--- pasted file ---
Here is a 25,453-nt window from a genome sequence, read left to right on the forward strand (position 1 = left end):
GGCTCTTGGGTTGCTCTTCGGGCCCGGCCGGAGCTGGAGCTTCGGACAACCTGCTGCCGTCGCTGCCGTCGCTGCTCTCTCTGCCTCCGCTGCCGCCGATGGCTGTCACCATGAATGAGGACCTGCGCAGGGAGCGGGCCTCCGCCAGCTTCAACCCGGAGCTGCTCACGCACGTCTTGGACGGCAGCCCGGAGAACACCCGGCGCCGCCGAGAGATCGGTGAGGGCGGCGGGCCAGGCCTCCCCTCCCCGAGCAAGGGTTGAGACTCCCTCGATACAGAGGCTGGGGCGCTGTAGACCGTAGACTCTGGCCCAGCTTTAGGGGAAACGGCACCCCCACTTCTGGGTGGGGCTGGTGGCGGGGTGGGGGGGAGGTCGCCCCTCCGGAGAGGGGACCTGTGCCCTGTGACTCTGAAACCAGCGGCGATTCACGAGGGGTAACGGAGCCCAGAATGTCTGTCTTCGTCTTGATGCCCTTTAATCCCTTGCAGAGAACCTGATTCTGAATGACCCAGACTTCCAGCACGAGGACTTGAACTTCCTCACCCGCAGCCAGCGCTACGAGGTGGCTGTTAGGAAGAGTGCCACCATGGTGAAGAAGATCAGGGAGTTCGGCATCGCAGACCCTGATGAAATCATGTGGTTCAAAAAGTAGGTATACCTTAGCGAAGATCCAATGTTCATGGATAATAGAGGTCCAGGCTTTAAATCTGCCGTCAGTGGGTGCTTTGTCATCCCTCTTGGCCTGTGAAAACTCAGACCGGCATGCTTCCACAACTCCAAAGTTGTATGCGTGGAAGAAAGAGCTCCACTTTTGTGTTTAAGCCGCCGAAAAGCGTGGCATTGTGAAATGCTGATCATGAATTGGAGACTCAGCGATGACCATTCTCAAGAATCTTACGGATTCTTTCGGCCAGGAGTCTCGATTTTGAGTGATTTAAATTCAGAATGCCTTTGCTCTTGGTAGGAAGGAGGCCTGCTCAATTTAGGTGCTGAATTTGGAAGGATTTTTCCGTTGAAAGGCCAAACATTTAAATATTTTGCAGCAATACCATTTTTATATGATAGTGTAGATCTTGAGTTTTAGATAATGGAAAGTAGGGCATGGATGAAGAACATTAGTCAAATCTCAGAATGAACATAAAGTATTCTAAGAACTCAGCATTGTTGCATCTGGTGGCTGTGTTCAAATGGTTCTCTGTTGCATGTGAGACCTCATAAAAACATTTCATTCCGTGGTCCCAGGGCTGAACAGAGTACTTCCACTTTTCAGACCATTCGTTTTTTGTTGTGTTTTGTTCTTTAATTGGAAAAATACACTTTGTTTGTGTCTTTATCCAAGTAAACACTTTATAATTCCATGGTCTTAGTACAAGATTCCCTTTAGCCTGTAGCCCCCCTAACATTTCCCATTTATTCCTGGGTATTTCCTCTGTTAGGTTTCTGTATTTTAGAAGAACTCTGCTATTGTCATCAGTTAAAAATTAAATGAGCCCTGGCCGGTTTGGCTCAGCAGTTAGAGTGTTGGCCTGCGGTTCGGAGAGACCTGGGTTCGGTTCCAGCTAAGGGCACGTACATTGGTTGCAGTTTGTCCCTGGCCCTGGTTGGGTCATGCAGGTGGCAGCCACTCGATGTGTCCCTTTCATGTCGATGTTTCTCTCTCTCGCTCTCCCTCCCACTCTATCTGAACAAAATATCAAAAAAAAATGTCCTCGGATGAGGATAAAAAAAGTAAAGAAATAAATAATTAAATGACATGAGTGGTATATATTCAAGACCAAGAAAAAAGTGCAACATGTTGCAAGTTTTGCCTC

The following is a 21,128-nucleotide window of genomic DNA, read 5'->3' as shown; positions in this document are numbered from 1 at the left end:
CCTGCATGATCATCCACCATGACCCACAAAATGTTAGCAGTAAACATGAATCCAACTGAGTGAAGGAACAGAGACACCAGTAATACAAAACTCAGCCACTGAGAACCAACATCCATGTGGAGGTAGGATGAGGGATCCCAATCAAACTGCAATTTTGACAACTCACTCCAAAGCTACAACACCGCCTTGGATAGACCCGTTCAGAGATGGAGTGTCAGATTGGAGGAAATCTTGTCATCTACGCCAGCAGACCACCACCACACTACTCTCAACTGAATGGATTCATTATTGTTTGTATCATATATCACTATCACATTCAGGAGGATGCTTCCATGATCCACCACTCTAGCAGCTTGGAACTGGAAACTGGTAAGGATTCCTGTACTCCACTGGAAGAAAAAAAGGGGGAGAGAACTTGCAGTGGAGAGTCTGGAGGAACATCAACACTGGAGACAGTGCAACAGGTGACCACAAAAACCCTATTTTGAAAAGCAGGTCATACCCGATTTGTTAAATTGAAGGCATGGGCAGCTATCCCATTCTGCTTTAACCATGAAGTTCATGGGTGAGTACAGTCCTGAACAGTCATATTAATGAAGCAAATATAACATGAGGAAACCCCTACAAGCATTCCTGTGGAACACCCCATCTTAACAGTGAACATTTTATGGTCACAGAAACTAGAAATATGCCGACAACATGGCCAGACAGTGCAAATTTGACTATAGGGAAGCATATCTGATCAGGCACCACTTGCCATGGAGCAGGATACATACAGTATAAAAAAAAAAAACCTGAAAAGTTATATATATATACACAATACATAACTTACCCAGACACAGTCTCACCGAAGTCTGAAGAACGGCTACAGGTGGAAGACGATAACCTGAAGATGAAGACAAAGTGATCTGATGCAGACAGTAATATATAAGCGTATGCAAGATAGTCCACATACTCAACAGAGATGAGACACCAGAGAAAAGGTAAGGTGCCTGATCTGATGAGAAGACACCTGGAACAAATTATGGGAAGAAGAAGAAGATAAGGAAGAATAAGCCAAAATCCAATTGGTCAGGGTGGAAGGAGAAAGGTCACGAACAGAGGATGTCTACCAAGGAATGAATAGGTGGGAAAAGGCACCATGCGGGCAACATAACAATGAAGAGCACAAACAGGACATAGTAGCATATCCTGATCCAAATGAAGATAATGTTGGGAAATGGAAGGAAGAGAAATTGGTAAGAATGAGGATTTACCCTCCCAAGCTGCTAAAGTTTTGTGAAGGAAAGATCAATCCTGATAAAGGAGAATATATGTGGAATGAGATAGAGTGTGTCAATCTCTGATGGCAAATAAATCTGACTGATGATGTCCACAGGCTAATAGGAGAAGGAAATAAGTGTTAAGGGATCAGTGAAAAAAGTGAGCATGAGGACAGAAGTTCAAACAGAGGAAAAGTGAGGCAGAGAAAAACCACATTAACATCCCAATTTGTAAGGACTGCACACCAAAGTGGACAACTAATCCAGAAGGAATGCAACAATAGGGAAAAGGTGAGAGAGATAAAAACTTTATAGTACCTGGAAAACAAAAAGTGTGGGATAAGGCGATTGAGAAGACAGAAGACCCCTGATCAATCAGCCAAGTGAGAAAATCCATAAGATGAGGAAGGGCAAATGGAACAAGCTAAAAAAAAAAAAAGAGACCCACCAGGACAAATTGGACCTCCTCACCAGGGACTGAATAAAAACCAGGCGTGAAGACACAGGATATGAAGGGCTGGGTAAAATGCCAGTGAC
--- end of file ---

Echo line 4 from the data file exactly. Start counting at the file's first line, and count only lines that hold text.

CCTGCATGATCATCCACCATGACCCACAAAATGTTAGCAGTAAACATGAATCCAACTGAGTGAAGGAACAGAGACACCAGTAATACAAAACTCAGCCACTGAGAACCAACATCCATGTGGAGGTAGGATGAGGGATCCCAATCAAACTGCAATTTTGACAACTCACTCCAAAGCTACAACACCGCCTTGGATAGACCCGTTCAGAGATGGAGTGTCAGATTGGAGGAAATCTTGTCATCTACGCCAGCAGACCACCACCACACTACTCTCAACTGAATGGATTCATTATTGTTTGTATCATATATCACTATCACATTCAGGAGGATGCTTCCATGATCCACCACTCTAGCAGCTTGGAACTGGAAACTGGTAAGGATTCCTGTACTCCACTGGAAGAAAAAAAGGGGGAGAGAACTTGCAGTGGAGAGTCTGGAGGAACATCAACACTGGAGACAGTGCAACAGGTGACCACAAAAACCCTATTTTGAAAAGCAGGTCATACCCGATTTGTTAAATTGAAGGCATGGGCAGCTATCCCATTCTGCTTTAACCATGAAGTTCATGGGTGAGTACAGTCCTGAACAGTCATATTAATGAAGCAAATATAACATGAGGAAACCCCTACAAGCATTCCTGTGGAACACCCCATCTTAACAGTGAACATTTTATGGTCACAGAAACTAGAAATATGCCGACAACATGGCCAGACAGTGCAAATTTGACTATAGGGAAGCATATCTGATCAGGCACCACTTGCCATGGAGCAGGATACATACAGTATAAAAAAAAAAAACCTGAAAAGTTATATATATATACACAATACATAACTTACCCAGACACAGTCTCACCGAAGTCTGAAGAACGGCTACAGGTGGAAGACGATAACCTGAAGATGAAGACAAAGTGATCTGATGCAGACAGTAATATATAAGCGTATGCAAGATAGTCCACATACTCAACAGAGATGAGACACCAGAGAAAAGGTAAGGTGCCTGATCTGATGAGAAGACACCTGGAACAAATTATGGGAAGAAGAAGAAGATAAGGAAGAATAAGCCAAAATCCAATTGGTCAGGGTGGAAGGAGAAAGGTCACGAACAGAGGATGTCTACCAAGGAATGAATAGGTGGGAAAAGGCACCATGCGGGCAACATAACAATGAAGAGCACAAACAGGACATAGTAGCATATCCTGATCCAAATGAAGATAATGTTGGGAAATGGAAGGAAGAGAAATTGGTAAGAATGAGGATTTACCCTCCCAAGCTGCTAAAGTTTTGTGAAGGAAAGATCAATCCTGATAAAGGAGAATATATGTGGAATGAGATAGAGTGTGTCAATCTCTGATGGCAAATAAATCTGACTGATGATGTCCACAGGCTAATAGGAGAAGGAAATAAGTGTTAAGGGATCAGTGAAAAAAGTGAGCATGAGGACAGAAGTTCAAACAGAGGAAAAGTGAGGCAGAGAAAAACCACATTAACATCCCAATTTGTAAGGACTGCACACCAAAGTGGACAACTAATCCAGAAGGAATGCAACAATAGGGAAAAGGTGAGAGAGATAAAAACTTTATAGTACCTGGAAAACAAAAAGTGTGGGATAAGGCGATTGAGAAGACAGAAGACCCCTGATCAATCAGCCAAGTGAGAAAATCCATAAGATGAGGAAGGGCAAATGGAACAAGCTAAAAAAAAAAAAAGAGACCCACCAGGACAAATTGGACCTCCTCACCAGGGACTGAATAAAAACCAGGCGTGAAGACACAGGATATGAAGGGCTGGGTAAAATGCCAGTGAC